of lines to be determined by the NTC in its issued authorization, adopting
a technology neutral policy with flexibility in tariff application. The said
guidelines, which were duly approved by the Department of
Transportation and Communications when the Commission was still an
attached agency of the former, continues to be in effect. Furthermore,
and as may be evidenced by several administrative decisions rendered by
the Commission, public telecommunications entities (PTEs, for brevity),
including 2G operators, have taken advantage of the provisions of the
said guidelines to alleviate the financial burden entailed in the roll out of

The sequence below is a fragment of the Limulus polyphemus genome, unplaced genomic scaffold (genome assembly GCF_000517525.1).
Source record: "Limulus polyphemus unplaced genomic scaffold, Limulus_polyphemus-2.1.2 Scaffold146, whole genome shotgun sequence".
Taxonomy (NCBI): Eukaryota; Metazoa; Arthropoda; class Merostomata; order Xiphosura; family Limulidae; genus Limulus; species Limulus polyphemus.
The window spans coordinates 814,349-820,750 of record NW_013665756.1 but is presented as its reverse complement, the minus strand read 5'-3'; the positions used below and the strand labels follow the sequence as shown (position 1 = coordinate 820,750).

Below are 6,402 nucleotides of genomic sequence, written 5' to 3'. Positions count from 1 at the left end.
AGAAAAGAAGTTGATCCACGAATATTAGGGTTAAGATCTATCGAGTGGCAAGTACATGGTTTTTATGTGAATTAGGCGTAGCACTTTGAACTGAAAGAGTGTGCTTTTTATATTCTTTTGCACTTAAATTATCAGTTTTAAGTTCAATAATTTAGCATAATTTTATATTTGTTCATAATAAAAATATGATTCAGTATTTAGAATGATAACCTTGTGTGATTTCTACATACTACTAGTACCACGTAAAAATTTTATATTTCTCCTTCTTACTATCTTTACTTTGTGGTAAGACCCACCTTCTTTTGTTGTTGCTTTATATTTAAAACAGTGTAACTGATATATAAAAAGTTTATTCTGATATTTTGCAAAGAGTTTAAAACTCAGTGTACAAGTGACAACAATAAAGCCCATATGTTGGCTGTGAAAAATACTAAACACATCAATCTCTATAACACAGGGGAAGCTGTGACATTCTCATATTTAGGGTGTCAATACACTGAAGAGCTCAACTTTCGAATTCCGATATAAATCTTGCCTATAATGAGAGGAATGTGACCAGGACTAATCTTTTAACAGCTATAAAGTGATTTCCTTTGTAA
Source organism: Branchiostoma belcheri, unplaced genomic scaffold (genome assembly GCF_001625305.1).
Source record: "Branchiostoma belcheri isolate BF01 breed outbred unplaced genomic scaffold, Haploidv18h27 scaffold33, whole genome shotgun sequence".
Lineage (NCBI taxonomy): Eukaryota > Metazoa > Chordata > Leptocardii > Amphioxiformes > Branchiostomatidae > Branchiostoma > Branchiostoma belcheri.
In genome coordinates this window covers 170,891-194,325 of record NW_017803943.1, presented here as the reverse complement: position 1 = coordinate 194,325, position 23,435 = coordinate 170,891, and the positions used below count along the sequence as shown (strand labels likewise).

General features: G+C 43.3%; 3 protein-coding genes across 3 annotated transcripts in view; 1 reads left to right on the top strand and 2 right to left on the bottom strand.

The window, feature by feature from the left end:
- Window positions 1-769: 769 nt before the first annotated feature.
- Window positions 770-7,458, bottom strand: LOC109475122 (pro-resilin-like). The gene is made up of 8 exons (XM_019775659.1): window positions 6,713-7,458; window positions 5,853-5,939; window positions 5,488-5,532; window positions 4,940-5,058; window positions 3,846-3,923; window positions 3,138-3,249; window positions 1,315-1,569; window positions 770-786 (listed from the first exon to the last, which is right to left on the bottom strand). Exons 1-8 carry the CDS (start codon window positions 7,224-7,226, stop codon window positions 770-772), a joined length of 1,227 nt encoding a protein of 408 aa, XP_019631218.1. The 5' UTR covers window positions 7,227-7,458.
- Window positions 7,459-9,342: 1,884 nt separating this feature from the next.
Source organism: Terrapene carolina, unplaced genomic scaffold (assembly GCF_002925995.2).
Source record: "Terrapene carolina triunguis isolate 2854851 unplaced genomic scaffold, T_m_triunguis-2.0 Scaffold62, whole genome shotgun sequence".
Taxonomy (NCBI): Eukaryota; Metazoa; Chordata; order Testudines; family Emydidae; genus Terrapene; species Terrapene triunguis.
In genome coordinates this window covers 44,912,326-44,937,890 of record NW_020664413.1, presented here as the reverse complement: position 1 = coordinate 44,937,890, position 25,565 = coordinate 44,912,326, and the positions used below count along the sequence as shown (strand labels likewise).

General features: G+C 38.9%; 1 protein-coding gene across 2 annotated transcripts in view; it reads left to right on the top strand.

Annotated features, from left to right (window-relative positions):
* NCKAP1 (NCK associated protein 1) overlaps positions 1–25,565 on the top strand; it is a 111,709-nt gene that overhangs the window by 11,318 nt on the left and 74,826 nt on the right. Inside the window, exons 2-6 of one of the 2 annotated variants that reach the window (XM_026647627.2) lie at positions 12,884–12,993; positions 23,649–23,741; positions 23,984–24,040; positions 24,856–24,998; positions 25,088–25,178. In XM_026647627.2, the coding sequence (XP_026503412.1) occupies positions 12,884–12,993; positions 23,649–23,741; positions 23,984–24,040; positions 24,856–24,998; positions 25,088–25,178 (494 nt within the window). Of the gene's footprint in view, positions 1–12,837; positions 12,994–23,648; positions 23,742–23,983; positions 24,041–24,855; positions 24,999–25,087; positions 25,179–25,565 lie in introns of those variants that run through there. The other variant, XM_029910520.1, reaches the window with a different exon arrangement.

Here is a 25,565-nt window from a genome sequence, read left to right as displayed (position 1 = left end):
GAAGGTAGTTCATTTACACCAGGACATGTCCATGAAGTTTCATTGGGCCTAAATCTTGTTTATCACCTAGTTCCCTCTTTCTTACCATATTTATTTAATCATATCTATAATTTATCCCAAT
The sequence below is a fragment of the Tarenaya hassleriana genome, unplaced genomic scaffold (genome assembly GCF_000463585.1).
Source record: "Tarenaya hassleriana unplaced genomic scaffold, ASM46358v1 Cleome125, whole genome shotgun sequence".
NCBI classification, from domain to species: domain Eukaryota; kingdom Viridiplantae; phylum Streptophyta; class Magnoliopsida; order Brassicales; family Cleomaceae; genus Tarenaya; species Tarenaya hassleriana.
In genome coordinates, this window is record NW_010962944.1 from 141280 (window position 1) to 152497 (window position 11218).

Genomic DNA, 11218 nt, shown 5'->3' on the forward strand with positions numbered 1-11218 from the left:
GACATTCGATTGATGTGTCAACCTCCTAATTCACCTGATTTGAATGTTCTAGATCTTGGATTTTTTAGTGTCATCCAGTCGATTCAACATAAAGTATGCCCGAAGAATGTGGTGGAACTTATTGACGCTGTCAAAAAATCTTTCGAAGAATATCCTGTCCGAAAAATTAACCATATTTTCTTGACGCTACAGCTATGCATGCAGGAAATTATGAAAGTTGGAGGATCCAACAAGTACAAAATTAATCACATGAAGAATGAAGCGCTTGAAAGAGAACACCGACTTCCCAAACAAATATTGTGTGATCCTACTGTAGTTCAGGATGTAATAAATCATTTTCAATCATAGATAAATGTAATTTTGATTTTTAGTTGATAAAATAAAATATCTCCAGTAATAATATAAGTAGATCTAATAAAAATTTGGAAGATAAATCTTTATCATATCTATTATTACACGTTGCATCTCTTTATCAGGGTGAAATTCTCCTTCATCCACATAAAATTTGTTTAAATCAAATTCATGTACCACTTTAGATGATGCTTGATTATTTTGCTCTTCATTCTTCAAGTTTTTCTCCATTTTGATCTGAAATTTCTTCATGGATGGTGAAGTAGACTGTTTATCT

LEC lines in their respective service areas.
The Commission stressed in the explanatory memorandum
accompanying the second draft that prospective 3G licensees are to be
subjected to the same obligations for universal service imposed on
current CMTS operators employing the 2G system. Since it is cognizant
of the low demand for LEC lines and of the financial burden entailed in
the their roll out, however, the Commission pointed out that the said
roll-out obligation may not be as financially taxing as before with the
promulgation of the abovementioned guidelines inasmuch as public call
centers may now be established in lieu of individual telephone landlines
in order to sufficiently comply with the provisions of E.O. No. 109 and
R.A. No. 7925. There is therefore no basis for the insinuation that there
is no uniformity on vying CMTS entities.

?? Capitalization Requirements
One CMTS operator posits that the capitalization requirement